The Case for Direct Measures of Soil-to-Groundwater Contaminant Mass Discharge at AFFF-Impacted Sites

By Richard H Anderson
Environ Sci Technol
May 4, 2021
DOI: 10.1021/acs.est.1c01543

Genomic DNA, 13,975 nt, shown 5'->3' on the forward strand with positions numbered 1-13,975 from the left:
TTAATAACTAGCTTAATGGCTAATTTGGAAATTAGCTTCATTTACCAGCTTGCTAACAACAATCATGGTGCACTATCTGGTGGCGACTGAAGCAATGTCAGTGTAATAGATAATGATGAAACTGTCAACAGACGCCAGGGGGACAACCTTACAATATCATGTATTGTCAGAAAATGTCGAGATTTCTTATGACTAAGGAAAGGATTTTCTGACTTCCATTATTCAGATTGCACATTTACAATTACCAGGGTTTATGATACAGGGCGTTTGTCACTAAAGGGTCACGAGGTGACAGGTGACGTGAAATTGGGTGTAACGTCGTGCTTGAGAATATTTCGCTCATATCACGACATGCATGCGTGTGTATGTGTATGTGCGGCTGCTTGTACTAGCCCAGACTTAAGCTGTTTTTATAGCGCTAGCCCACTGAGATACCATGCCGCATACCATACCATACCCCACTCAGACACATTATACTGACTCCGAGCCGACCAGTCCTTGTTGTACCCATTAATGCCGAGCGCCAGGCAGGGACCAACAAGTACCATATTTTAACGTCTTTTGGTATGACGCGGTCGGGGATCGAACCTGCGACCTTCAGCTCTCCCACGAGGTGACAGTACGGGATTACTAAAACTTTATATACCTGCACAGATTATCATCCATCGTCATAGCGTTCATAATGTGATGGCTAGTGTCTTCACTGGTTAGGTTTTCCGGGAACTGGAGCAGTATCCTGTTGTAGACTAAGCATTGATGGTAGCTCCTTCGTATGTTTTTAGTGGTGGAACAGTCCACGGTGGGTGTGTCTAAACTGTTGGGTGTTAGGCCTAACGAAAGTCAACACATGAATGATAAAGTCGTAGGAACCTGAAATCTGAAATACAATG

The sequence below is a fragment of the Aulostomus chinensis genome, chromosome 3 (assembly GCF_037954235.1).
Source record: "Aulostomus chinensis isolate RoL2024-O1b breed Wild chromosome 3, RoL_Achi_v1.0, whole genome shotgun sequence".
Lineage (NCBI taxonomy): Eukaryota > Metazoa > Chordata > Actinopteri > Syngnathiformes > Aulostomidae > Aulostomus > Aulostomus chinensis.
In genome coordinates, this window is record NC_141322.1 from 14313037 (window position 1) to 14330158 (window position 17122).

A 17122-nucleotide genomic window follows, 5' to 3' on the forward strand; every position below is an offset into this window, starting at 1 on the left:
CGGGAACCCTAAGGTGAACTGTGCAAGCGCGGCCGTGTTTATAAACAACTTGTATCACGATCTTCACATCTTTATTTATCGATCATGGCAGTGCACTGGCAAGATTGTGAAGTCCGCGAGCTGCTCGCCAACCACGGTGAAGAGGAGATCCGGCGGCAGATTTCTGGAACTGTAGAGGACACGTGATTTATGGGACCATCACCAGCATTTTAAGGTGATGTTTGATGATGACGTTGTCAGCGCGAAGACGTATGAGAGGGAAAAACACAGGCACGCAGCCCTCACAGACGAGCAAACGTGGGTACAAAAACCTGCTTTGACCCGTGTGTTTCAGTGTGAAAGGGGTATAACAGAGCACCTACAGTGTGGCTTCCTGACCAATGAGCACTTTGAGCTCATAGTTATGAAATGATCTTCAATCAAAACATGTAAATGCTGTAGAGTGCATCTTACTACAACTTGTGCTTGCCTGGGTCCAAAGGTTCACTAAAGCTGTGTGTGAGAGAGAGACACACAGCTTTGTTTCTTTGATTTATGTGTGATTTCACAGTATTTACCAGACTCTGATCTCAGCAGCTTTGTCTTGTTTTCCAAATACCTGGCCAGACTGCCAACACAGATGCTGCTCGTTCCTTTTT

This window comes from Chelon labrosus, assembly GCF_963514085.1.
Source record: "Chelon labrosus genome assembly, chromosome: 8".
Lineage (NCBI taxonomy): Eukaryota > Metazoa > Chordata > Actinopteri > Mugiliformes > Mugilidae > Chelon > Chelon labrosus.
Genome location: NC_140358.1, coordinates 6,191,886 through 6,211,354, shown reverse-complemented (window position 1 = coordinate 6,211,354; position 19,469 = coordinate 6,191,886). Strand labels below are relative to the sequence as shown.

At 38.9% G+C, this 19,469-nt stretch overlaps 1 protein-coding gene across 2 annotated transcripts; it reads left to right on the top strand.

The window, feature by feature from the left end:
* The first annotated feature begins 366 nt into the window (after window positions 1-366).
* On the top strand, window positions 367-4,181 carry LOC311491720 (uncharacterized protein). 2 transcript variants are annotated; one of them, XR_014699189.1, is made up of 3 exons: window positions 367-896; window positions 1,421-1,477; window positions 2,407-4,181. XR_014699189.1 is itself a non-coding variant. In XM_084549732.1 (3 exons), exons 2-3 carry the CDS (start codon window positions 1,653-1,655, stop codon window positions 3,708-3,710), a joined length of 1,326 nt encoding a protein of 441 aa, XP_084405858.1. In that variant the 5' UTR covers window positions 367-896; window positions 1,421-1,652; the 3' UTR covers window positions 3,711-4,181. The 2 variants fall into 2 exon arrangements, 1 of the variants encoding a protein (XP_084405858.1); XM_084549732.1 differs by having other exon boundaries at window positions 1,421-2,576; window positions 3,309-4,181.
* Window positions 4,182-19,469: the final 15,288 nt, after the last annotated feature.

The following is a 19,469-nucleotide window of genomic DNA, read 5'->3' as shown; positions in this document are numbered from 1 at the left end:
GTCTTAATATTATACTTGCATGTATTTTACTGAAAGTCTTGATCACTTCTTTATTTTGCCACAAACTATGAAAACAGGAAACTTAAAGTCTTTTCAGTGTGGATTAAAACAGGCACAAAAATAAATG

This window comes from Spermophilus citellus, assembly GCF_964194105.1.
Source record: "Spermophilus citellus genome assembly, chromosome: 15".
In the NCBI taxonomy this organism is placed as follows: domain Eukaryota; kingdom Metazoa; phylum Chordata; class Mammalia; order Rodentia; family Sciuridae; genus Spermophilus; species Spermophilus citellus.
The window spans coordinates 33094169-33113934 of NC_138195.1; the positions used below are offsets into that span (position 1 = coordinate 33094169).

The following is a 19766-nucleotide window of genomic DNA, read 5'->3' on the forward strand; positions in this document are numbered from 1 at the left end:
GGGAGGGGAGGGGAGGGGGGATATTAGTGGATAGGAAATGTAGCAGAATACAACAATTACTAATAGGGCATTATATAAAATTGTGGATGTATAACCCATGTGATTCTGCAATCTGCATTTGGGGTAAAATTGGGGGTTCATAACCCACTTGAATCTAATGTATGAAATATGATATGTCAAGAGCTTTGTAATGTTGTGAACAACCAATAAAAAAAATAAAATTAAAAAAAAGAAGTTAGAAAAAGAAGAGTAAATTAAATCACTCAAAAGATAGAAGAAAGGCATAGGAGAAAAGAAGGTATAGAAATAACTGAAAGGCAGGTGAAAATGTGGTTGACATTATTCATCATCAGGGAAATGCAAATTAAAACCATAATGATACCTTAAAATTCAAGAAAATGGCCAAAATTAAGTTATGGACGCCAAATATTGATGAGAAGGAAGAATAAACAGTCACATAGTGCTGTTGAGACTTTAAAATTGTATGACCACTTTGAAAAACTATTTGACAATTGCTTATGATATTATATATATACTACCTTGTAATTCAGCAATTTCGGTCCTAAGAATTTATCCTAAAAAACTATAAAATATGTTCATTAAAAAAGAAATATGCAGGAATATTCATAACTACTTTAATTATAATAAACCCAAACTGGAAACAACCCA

Many entities around the world are initiating massive field campaigns to characterize the environmental distribution of per- and polyfluoroalkyl substances (PFAS), particularly at aqueous film-forming foam (AFFF) impacted sites where historic point-source discharges occurred at the ground surface. Concurrently, many regulatory agencies are publishing criteria used in practice to define the "nature and extent" of PFAS-impacted environmental media. Specific to the soil-to-groundwater transport pathway protective of the groundwater ingestion end point, these soil criteria (or screening values) are to date exclusively based on the traditional approach used for hydrophobic organics with a number of simplifying assumptions. Research has clearly contradicted these assumptions, yet alternative methodologies have yet to emerge from the literature. This Perspective provides a rationale for why alternative approaches are critically necessary and proposes the application of lysimetry as a practical solution to accurately assess PFAS transport within unsaturated vadose zone soils. Ultimately, there is an urgent need to justify soil remediation on the basis of groundwater protection and to prioritize remedial efforts in order to optimize limited fiscal resources.


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